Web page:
Why savers are not on their own when it comes to buying an annuity
For baffling financial services jargon, the Open Market Option is right down there when it comes to well-meaning but difficult reading.
It’s a term you will come across if you’re serious about buying an annuity but for many, the OMO acronym sounds like “On My Own”. Which has become the experience for some when it comes to exploring the advantages of an annuity.
The Open Market Option is the requirement introduced by the Finance Act 1975 to give people the right to shop around for the best rate for an annuity, not just the one offered them by their pension provider.
At the time, it was a phrase born out of a change in regulation which gave people the option to compare what they were being offered with the chance to see what other companies would pay. The fact this had to be mandated at all is a tad concerning and, perhaps, goes some way to explaining how annuities had a tainted reputation.
After all, once you’ve bought one, there’s no going back. It’s an irreversible transaction which is why it is so vital to assess the quality of what you are being offered against an index which shows what the rest of the market thinks your pension is worth.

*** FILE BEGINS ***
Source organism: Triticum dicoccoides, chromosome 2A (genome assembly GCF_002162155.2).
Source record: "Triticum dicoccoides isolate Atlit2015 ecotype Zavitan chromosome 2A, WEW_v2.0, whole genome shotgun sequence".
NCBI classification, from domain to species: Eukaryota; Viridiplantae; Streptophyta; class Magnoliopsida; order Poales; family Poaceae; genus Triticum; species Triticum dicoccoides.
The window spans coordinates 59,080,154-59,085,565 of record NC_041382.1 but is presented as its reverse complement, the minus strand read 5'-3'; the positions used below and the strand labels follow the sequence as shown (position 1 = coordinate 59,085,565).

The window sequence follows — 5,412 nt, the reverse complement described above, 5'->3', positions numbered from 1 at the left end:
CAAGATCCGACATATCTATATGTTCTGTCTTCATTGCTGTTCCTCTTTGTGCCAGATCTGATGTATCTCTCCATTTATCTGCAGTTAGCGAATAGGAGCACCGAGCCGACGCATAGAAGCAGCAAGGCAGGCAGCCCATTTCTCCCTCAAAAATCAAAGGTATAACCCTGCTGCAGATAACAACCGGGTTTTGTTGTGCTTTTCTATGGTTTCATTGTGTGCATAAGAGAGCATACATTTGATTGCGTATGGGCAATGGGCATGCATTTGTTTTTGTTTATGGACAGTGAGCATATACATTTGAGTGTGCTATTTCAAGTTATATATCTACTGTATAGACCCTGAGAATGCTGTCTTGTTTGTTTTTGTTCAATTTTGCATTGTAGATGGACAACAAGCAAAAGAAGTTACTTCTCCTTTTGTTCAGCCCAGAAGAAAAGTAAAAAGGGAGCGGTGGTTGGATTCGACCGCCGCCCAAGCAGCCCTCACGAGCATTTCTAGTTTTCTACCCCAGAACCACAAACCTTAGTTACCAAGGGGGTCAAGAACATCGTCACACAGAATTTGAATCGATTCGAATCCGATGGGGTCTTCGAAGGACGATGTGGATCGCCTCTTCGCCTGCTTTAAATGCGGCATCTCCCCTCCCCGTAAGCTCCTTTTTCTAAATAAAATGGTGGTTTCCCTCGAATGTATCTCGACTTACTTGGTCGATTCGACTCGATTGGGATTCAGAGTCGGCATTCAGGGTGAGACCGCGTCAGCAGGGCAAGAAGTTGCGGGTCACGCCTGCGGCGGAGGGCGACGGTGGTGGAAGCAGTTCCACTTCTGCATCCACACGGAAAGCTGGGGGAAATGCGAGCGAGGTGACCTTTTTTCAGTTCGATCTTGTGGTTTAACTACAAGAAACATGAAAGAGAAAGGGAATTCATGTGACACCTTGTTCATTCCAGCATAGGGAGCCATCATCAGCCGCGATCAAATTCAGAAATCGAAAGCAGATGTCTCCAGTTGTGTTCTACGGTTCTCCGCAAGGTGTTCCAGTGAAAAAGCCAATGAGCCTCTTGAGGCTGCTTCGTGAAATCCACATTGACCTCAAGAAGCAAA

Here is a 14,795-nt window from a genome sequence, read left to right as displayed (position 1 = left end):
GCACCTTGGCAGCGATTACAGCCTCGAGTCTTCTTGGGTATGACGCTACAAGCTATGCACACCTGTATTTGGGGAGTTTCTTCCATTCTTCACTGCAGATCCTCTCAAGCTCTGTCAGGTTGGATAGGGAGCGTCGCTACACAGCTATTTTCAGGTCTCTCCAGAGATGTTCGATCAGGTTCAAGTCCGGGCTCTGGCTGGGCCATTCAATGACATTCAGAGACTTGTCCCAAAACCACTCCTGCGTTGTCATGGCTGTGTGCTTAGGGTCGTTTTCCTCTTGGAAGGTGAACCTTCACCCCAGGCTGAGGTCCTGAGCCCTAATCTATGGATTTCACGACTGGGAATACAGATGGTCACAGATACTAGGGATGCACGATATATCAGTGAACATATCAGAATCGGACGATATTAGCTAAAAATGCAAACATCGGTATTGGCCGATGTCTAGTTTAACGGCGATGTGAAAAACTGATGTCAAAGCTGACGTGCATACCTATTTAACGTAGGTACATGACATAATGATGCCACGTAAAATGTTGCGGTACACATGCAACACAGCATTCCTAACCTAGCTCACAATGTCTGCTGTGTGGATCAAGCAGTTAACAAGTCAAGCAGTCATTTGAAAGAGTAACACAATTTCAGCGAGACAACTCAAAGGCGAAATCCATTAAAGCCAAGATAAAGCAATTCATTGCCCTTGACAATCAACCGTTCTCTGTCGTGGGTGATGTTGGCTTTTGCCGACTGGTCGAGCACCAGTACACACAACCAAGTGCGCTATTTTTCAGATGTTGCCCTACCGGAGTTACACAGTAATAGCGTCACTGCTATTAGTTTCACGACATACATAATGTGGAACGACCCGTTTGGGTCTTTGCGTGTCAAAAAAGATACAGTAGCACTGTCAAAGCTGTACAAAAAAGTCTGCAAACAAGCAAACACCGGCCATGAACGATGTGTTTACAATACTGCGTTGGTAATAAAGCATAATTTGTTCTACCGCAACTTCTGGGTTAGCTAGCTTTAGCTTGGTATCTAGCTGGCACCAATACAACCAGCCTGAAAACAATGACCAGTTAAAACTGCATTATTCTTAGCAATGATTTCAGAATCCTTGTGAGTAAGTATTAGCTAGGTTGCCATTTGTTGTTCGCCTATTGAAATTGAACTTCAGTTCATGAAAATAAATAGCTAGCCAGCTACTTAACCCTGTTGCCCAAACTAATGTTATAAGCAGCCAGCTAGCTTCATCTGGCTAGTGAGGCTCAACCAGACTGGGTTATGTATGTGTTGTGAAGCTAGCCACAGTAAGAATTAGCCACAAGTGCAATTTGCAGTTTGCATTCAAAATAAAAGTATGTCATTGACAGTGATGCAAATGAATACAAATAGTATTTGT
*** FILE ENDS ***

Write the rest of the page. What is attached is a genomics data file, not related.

But even now, nearly 50 years on, not everyone automatically knows this kind of common sense contrasting is not only legitimate but positively encouraged.
To this end, we’ve developed Pension Potential to make it easier to do so. Forty seven years on from the OMO, we’ve made sure savers are not on their own when it comes to making an informed choice about buying an annuity.
Part of our reasoning is our commitment to making sure people don’t feel they are solely responsible for making important decisions. I’ve written before about the advice gap – the lack of help available to people in a more individualised age – and Pension Potential is, in part, formed by this continuing momentum.
We’re making it available to businesses because our experience in the employee benefits sector suggests people still look to their employer for support with decisions and those made for retirement tend to be significant.
Savers will be able to compare annuities from across the entire market, giving them a clear picture of the market.
And while there are different types of annuities, which we haven’t gone into for the purposes of this post, one area that’s consistent is the impact of the state of their health and how their lifestyle will affect how long they live. This can mean an annuity will pay out more.
We aim to make it clearer and more understandable for everyone and there are no restrictions based on how much is in their pension. It’s an online guided service to help as many as possible.
Pension Potential also creates a fully personalised report so the individual has time to digest the choices in front of them. There’s also the opportunity, in certain situations, to talk to an adviser about what lies ahead.
In a world where we’re rightly grateful for advances which give us more personal freedom and choice, the flipside has often been: which road do I go down? We believe Pension Potential provides the signposting and guidance to make more informed decisions.